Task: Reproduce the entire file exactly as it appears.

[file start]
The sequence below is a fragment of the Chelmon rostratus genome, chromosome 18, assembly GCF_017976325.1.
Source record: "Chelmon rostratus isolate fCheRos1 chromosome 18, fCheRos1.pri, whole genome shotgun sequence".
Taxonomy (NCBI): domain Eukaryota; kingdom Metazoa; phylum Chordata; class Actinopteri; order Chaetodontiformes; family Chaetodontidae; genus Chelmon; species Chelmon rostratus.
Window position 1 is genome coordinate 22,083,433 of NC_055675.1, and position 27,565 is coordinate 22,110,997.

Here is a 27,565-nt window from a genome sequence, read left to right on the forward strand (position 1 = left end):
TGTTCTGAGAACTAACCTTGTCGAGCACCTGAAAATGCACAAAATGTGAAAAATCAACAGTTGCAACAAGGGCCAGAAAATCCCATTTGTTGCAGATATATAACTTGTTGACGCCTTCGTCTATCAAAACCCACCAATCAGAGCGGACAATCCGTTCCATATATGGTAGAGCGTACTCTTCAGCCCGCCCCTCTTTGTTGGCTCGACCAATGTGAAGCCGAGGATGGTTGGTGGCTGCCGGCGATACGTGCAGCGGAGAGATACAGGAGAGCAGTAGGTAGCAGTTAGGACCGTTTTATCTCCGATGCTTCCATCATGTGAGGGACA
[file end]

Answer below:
The sequence below is a fragment of the Chelmon rostratus genome, chromosome 18, assembly GCF_017976325.1.
Source record: "Chelmon rostratus isolate fCheRos1 chromosome 18, fCheRos1.pri, whole genome shotgun sequence".
Taxonomy (NCBI): domain Eukaryota; kingdom Metazoa; phylum Chordata; class Actinopteri; order Chaetodontiformes; family Chaetodontidae; genus Chelmon; species Chelmon rostratus.
Window position 1 is genome coordinate 22,083,433 of NC_055675.1, and position 27,565 is coordinate 22,110,997.

Here is a 27,565-nt window from a genome sequence, read left to right on the forward strand (position 1 = left end):
TGTTCTGAGAACTAACCTTGTCGAGCACCTGAAAATGCACAAAATGTGAAAAATCAACAGTTGCAACAAGGGCCAGAAAATCCCATTTGTTGCAGATATATAACTTGTTGACGCCTTCGTCTATCAAAACCCACCAATCAGAGCGGACAATCCGTTCCATATATGGTAGAGCGTACTCTTCAGCCCGCCCCTCTTTGTTGGCTCGACCAATGTGAAGCCGAGGATGGTTGGTGGCTGCCGGCGATACGTGCAGCGGAGAGATACAGGAGAGCAGTAGGTAGCAGTTAGGACCGTTTTATCTCCGATGCTTCCATCATGTGAGGGACA